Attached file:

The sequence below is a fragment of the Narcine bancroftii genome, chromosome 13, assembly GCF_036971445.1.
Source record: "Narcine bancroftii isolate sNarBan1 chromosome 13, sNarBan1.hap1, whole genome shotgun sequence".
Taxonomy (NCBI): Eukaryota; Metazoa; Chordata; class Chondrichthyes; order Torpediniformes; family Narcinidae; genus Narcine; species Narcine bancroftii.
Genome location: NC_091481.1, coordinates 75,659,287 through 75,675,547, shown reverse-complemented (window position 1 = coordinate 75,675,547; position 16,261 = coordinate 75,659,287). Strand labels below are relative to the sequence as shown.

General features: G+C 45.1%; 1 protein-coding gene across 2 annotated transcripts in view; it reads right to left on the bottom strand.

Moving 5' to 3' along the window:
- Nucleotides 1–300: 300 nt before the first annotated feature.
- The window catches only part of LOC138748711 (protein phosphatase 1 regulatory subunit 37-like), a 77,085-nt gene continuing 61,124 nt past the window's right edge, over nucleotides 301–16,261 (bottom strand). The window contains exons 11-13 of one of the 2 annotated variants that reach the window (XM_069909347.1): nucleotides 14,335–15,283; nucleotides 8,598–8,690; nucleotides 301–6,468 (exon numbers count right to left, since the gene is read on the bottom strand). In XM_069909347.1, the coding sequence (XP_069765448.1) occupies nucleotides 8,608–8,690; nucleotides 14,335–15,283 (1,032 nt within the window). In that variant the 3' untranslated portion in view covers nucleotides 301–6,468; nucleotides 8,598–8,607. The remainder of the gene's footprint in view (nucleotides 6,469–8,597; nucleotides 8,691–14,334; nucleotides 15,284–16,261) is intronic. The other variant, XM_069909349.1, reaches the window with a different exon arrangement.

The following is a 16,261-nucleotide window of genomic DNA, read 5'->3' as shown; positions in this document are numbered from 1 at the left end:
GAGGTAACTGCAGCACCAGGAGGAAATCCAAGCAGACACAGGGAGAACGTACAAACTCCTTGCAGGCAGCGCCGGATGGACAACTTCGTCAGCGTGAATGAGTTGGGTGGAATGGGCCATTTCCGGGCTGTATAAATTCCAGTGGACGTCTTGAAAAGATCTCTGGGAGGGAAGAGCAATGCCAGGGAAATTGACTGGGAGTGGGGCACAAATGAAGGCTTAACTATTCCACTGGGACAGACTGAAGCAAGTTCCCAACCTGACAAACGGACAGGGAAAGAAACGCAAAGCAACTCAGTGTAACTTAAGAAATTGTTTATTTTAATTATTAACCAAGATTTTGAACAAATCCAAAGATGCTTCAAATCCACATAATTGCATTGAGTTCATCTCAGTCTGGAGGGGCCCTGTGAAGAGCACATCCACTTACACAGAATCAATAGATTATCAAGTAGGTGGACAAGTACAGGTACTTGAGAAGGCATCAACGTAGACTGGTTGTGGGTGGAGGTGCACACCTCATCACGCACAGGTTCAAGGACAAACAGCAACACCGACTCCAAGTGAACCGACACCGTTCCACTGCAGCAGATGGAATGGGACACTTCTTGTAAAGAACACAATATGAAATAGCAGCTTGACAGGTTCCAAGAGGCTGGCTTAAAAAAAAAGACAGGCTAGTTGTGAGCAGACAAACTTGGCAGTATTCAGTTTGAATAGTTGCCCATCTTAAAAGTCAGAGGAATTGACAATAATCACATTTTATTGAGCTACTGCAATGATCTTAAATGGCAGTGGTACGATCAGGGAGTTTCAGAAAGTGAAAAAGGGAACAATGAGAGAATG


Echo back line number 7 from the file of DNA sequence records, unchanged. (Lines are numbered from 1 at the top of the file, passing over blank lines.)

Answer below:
- Nucleotides 1–300: 300 nt before the first annotated feature.